I don't usually take my work home. I used to get very anxious when I worked in a trauma center, worrying about bad things happening to me and my family. Now I'm a little more calm about dying-when your times up, it's up. It has made me appreciate my family and my life more than ever. So while it's always on my mind, I don't usually worry about it. But today was different. I got called back to the hospital tonight and as I was getting ready I was convinced that something was going to happen to me. Maybe it was the talk I had with the wife earlier, now a widow. Maybe it was the blog I read (I can't now remember which one, I know I had a link somewhere) about a woman whose husband died of cancer when their baby was 4 months old. I started thinking about what my family would do if something happened to me. What would I do if something happened to them? How would I go on? Like I said, this stuff doesn't usually hit me, but when it does, it hammers me. Really, I was practically in tears. So I gave Love Monkey and Dear Kid extra hugs and I whispered into Laughing Baby's ear, "I love you." That's all I can do.
Saturday, February 25, 2006
I'm on call about 10 days a month, for 24 hours at a time, usually 2 or 3 days together, then off for a few days. I'll get a call that goes something like this:"I need you to go to Springfield Medical Center(made up name, think Simpsons). The ICU called with a 24 year old male, gun shot wound to the head. He has no history. BP is 100/50. He's on multiple pressors. Urine output is 500cc an hour. Family's at the hospital. He's got a fiance, mom and dad are divorced and a big crowd of cousins, etc. 1st clinical's done. Call back when you get there and let me know what's going on."
Off I spring into action. Well, spring's a bit of a euphamism. Okay, so I haul my old bones off the couch. I have to be there within 90 minutes and the area I cover is rather large. Already packed is my bag, with laptop, organ donation literature, paperwork, calculator, pen light, snack, personal care items like toothpaste(never know how long I'll be out, could be all night)and other, assorted junk I might need. Some stuff I keep in my trunk, like memory boxes and a gauge for reading NIF's(for DCD referrals).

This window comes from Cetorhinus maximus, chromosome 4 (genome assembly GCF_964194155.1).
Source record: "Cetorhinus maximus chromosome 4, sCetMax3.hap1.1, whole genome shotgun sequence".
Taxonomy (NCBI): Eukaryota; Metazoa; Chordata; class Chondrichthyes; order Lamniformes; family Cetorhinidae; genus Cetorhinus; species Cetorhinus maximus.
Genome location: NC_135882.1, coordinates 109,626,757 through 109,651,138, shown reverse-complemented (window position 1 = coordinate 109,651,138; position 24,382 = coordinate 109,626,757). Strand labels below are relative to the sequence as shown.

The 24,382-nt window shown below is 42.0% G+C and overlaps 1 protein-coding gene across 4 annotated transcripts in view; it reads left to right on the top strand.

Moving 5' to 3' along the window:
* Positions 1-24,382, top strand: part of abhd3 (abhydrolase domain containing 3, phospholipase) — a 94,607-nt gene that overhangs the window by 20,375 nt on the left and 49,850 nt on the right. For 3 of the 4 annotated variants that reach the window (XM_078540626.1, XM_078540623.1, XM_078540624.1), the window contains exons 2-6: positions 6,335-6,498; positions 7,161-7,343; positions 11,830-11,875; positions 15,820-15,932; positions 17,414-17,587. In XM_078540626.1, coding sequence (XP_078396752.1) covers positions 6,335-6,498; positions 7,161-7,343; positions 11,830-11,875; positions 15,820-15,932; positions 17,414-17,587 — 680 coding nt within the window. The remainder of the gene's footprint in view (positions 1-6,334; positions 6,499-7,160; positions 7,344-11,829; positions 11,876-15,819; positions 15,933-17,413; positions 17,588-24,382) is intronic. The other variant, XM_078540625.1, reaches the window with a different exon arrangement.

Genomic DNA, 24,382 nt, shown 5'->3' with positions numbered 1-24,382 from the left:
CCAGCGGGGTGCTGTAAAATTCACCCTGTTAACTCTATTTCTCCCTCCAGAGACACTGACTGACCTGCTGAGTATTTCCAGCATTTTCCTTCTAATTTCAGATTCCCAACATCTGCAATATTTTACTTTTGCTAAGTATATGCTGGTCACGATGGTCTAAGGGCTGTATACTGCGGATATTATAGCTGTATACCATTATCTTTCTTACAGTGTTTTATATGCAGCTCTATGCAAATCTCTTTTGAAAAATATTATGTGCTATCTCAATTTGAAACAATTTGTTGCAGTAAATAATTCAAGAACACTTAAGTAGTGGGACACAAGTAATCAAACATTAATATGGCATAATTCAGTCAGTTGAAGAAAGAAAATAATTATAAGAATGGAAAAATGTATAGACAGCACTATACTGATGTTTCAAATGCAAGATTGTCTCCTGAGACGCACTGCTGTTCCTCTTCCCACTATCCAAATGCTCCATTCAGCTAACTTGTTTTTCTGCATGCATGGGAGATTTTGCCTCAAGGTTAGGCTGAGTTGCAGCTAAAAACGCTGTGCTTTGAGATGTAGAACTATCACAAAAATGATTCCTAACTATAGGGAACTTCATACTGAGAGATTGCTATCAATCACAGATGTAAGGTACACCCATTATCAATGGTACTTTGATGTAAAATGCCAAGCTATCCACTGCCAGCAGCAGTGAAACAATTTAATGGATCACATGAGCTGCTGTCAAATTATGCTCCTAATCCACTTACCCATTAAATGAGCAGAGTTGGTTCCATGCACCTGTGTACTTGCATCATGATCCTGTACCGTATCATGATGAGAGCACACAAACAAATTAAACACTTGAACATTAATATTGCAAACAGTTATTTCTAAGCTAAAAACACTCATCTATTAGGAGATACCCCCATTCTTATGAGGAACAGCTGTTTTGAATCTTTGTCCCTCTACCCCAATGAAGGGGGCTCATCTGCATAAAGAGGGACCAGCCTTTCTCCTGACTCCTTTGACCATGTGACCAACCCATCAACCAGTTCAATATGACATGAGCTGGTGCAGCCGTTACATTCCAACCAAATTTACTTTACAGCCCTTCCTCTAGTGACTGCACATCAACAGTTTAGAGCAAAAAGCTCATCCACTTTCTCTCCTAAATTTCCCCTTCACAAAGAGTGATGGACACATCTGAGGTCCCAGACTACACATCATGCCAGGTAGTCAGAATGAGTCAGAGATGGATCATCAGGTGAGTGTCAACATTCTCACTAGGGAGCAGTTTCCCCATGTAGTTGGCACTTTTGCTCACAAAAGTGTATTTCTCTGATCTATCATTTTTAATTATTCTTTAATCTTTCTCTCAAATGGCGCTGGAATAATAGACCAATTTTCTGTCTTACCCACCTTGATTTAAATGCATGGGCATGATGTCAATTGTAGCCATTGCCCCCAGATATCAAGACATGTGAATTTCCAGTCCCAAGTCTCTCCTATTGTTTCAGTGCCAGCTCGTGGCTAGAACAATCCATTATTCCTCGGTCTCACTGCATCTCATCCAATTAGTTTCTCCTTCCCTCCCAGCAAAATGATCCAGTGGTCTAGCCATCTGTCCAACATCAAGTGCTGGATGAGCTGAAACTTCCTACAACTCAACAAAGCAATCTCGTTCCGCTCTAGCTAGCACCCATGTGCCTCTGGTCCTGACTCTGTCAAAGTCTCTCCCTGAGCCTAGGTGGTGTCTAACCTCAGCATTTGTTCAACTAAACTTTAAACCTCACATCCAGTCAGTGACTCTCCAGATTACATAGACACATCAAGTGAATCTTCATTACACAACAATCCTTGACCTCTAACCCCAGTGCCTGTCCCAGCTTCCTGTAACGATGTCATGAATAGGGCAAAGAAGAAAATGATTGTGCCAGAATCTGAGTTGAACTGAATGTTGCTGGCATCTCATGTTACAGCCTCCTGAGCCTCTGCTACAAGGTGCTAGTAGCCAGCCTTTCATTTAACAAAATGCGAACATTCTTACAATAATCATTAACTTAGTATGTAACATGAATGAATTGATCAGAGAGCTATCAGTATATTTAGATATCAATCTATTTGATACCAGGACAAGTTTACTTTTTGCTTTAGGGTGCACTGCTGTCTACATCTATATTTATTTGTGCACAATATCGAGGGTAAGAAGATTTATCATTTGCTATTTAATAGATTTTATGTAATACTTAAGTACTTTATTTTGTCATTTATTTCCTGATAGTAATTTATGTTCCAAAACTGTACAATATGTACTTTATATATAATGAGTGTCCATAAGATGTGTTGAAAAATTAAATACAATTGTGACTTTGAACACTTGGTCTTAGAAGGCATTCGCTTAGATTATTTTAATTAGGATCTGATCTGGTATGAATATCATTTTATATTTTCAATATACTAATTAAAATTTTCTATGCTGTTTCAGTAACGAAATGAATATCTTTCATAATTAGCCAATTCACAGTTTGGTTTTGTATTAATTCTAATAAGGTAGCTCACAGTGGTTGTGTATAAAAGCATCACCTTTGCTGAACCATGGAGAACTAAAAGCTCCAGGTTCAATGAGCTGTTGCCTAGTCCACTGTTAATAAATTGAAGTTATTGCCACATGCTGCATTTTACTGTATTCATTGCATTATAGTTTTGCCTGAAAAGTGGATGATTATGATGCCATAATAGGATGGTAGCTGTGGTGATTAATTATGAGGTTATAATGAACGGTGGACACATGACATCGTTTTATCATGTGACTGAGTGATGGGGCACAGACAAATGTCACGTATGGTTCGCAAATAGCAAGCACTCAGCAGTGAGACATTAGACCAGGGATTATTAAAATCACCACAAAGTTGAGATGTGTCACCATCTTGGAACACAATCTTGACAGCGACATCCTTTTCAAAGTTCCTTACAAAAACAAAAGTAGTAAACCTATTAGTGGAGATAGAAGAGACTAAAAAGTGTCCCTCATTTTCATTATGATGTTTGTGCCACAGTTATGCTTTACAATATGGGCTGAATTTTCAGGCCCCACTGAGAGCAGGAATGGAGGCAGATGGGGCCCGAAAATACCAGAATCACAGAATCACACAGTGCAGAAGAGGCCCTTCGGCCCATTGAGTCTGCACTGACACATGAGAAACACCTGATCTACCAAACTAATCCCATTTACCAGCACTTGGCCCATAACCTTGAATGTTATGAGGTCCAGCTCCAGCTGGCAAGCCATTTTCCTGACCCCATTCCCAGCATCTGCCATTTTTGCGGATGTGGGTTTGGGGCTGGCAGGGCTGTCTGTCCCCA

When I get to the unit, I introduce myself to the staff. I usually get one of two reactions:Hey! the transplant coordinator's here! or Ugh, the transplant coordinator's here. I've been called a vulture too many times to count. But I digress. I'll read through the chart and see if there's any reason this person CAN'T be a donor-HIV, cancer, multi-organ failure. There's not too many absolute rule outs anymore. Yes, we will recover organs from people with hepatitis, particularly for recipients with hepatitis. Brain tumors are okay, generally, as long as there's no metz and no VP shunt.
The reason for this, and the reason we always ask staff NOT to mention donation is this:many families want to donate....If you bring up donation and then find out that the person can't donate because of some medical condition, it's like a second heartbreak for the family. First, they have to deal with their loved one's death, but donation was a silver lining, a way to keep that person alive in someone else. So we look through the chart. If they're not medically suitable, I pack up my bag and go home.
If they can be a donor, I've got two very different jobs to do. One, talk with the hospital staff about what's going to happen next. In an ideal situation, we all "huddle"-doctors, nurses, nurse manager, chaplain, case manager, respiratory therapist-whoever's on the case and can provide insight into what needs to happen. In a bad situation, the patient's been dead on a vent for three days with docs who don't want to start brain death protocols and a family that has no idea how bad it is and keeps hoping that "he'll pull through".
The second job is to support the family. Yes, I have to keep the recipients in mind, but when you see this grieving family in front of you, you really want to do everything you can for them-out of humanity, not because "you want the organs". I try to see what the family needs-a chaplain, a room for privacy, info from the hospital. If the doctor has told them that the patient's brain dead, I'll assess them to see if they really understand. A lot of people think that brain dead means coma, that the person will be Terry Schiavo, living in a nursing home for years. But a brain dead person can't breath on their own. If the vent's shut off, they'll go into cardiac arrest. Even on the vent they'll go into multi organ failure within a few days and eventually cardiac arrest as well.